• 35

    ‘Don’t Be Cruel’ – Elvis Presley (1957)

    On January 6 1957, The King made the last of three appearances on ‘The Ed Sullivan Show’ (rather bizarrely, dressed like Rudolph Valentino in ‘The Sheikh’), swivelling, gyrating and stamping his way through ‘Don’t Be Cruel’ and six other numbers. Cameramen were famously instructed to film him from the waist up only (save for a small section of ‘Hound Dog’), lest Elvis’s shockingly lewd display excite morally corruptible teens, although the reasons given differ. Whatever, it shows just how high a risk to public decency Elvis was judged to be, and surely represents the first instance of pop-induced panic – a good seven years before Beatlemania hit America.

  • 34

    ‘I Am Woman’ – Helen Reddy (1972)

    Along with Marilyn French’s novel ‘The Women’s Room’ and Judy Chicago’s ‘The Dinner Party’ artwork, this song was massively emblematic of ’70s feminism. Co-written with Ray Burton and inspired by the empowerment Reddy felt when she joined the women’s movement, it failed to set the charts on fire when first released in May 1972. However, after it was taken up as an anthem by feminists everywhere, it was re-released and went on to top the Billboard 100 in December that year. Reddy won a Grammy for Best Female Pop Vocal Performance for the song and her acceptance speech famously saw her thanking God ‘because She makes everything possible.’

  • 33

    ‘Strange Fruit’ – Billie Holiday (1939)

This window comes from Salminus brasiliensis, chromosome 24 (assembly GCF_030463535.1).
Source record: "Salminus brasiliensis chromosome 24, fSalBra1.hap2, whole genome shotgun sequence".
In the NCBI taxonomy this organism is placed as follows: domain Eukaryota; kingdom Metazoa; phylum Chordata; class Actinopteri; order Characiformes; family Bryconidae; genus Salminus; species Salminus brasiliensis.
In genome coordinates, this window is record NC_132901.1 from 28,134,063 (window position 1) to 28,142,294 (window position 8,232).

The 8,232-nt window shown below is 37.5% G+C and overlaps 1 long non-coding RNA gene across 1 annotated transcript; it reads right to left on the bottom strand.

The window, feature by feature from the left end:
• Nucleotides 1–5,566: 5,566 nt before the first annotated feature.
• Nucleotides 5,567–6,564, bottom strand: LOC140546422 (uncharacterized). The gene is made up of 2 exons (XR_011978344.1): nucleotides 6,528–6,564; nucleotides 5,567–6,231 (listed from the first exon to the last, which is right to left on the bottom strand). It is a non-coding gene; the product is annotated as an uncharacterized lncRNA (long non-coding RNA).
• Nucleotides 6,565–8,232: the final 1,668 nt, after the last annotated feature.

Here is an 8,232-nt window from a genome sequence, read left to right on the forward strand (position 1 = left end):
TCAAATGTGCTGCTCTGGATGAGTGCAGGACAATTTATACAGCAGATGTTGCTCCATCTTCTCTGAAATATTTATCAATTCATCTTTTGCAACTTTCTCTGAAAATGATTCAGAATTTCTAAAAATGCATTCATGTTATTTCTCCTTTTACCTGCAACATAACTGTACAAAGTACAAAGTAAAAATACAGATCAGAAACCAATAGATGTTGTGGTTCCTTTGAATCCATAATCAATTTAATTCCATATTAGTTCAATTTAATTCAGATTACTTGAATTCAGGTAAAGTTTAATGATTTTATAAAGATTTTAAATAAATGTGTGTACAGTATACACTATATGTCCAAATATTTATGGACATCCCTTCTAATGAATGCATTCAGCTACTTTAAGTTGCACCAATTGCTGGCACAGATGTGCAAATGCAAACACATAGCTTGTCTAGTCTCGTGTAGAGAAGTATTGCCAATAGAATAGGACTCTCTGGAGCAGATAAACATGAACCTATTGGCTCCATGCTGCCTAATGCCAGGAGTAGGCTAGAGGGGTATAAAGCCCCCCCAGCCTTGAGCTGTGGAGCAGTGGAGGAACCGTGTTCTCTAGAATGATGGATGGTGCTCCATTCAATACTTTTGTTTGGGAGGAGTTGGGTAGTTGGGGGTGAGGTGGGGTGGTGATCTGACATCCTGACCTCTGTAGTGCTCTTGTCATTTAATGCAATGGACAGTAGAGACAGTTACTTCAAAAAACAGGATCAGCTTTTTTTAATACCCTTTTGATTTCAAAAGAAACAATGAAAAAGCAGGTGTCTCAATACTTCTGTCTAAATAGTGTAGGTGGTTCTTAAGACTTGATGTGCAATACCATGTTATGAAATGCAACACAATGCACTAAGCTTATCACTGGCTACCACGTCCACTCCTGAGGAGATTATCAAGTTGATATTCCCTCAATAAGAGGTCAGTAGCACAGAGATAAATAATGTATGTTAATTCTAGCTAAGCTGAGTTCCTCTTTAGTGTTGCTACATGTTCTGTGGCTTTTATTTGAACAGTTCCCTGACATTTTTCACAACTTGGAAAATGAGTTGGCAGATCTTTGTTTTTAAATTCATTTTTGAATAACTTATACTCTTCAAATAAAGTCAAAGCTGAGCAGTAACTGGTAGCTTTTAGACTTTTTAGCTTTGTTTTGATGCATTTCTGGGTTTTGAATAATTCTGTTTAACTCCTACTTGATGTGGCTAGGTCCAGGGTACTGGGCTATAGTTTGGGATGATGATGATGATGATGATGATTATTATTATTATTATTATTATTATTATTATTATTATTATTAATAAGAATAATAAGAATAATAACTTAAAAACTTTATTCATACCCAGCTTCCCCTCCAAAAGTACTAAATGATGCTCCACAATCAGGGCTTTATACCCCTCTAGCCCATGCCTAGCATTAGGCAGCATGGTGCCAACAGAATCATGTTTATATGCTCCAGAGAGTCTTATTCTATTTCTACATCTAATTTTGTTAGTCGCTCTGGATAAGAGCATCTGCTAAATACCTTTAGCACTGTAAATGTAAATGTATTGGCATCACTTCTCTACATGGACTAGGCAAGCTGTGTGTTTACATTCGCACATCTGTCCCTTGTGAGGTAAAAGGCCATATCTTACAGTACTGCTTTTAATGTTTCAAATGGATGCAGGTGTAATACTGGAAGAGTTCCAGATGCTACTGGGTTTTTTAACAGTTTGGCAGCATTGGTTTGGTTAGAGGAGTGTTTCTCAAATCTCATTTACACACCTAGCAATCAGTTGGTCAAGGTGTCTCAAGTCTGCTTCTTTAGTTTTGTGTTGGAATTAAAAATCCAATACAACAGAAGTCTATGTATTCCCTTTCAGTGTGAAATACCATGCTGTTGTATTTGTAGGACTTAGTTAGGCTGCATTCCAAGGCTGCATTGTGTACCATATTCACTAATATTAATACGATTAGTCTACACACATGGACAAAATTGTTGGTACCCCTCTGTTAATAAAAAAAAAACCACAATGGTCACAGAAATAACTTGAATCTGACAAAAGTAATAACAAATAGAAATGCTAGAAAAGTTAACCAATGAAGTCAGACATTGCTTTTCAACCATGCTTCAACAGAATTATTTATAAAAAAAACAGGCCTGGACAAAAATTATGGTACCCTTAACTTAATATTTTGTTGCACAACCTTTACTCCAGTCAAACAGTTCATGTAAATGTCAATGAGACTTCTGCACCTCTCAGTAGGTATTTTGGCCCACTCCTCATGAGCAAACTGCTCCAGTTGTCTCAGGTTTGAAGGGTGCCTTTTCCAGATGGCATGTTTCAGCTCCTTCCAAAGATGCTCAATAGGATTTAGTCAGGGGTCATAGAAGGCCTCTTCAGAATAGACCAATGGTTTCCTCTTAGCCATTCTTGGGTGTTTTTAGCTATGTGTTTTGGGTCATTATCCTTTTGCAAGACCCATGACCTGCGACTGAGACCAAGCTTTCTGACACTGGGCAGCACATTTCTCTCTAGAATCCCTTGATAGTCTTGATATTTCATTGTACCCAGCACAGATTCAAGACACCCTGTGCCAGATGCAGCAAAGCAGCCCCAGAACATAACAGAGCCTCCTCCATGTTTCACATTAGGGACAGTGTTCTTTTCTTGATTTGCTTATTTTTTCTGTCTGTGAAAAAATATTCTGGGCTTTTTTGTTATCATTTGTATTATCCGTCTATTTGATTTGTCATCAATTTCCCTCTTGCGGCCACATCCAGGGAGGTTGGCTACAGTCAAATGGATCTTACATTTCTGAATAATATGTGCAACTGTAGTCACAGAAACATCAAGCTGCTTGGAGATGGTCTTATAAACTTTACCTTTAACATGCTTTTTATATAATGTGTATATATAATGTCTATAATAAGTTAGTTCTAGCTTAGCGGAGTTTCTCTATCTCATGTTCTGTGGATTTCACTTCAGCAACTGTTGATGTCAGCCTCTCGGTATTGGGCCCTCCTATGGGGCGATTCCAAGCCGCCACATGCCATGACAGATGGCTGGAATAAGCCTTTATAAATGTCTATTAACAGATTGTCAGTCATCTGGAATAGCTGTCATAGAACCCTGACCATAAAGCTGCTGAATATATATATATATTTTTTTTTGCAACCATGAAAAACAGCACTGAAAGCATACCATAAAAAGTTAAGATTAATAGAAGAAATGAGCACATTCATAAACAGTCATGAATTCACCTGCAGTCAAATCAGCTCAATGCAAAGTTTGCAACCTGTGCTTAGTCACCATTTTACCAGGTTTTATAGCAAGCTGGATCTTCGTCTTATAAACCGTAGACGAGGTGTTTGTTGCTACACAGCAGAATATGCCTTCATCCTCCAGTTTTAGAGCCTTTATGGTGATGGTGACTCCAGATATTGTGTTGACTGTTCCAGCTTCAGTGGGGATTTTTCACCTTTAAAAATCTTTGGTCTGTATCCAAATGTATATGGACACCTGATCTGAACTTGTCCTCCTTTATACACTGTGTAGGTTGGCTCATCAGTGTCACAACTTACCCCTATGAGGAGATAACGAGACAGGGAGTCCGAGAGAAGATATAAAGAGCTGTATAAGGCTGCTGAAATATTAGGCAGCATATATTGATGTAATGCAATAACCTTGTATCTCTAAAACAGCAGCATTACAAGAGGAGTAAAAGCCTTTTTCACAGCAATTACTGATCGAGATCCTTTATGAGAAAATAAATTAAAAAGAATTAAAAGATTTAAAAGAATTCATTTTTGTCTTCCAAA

Chosen by Michael Wood, fellow of the Royal Historical Society, author and TV/radio broadcaster

    ‘It’s unbelievable to think that America, which prides itself as the home of democracy, needed to have the civil rights movement in our lifetimes. But lynchings were still going on in South through to the ‘60s, with the last one happening in the ‘70s. And this song, with its terrible image of lynching in the South – this strange fruit hanging from a tree – was really the start of the civil rights movement. The way she’d dim the lights, and then end every gig with it: it changed popular consciousness. It was the catalyst that started off all these other civil rights songs. So eventually it bore its fruit many years later.’

  • 32

    ‘Give Peace a Chance’ – John Lennon/The Plastic Ono Band (1969)

    Recorded on June 1 1969, during Lennon and Ono’s infamous Montreal hotel ‘bed-in’, it was designed to draw attention to and rally support for the worldwide peace movement. On November 15, a 250,000-strong Moratorium to End the War in Vietnam marched on Washington DC. It featured Pete Seeger leading the crowd in a sing-along of ‘Give Peace a Chance.’ With staggeringly hubristic understatement, President Nixon responded by saying, ‘as far as this kind of activity is concerned, we expect it. However, under no circumstances will I be affected whatever by it.’ He had, however, felt the pulse of the nation quicken against him.

  • 31

    ‘Wannabe’ – The Spice Girls (1996)

    Chosen by Emmy the Great

    Emmy says: ''Wannabe' broke The Spice Girls, and soon after Cool Britannia hit its international peak. Not a coincidence. Their success at home and abroad – and Geri Halliwell's Union Jack dress – contributed to a perceived British takeover, with the inevitable comparisons to Beatlemania. But I'm pretty sure they also helped speed Cool Britannia’s demise. What pisses me off about the Spice Girls is how they co-opted genuine feminist sentiment and turned it into a marketing tool. Girl Power, and its predecessor Grrrl Power, had far more clued-up advocates before it was turned into a hand signal by Geri and the gang. I don't agree with those who say the Spice Girls were anti-feminist, but that's because I don't think they belong on any feminist timeline. Call it what it was: Scary, Posh, Ginger, Sporty and Baby mark a milestone in the history of branding.'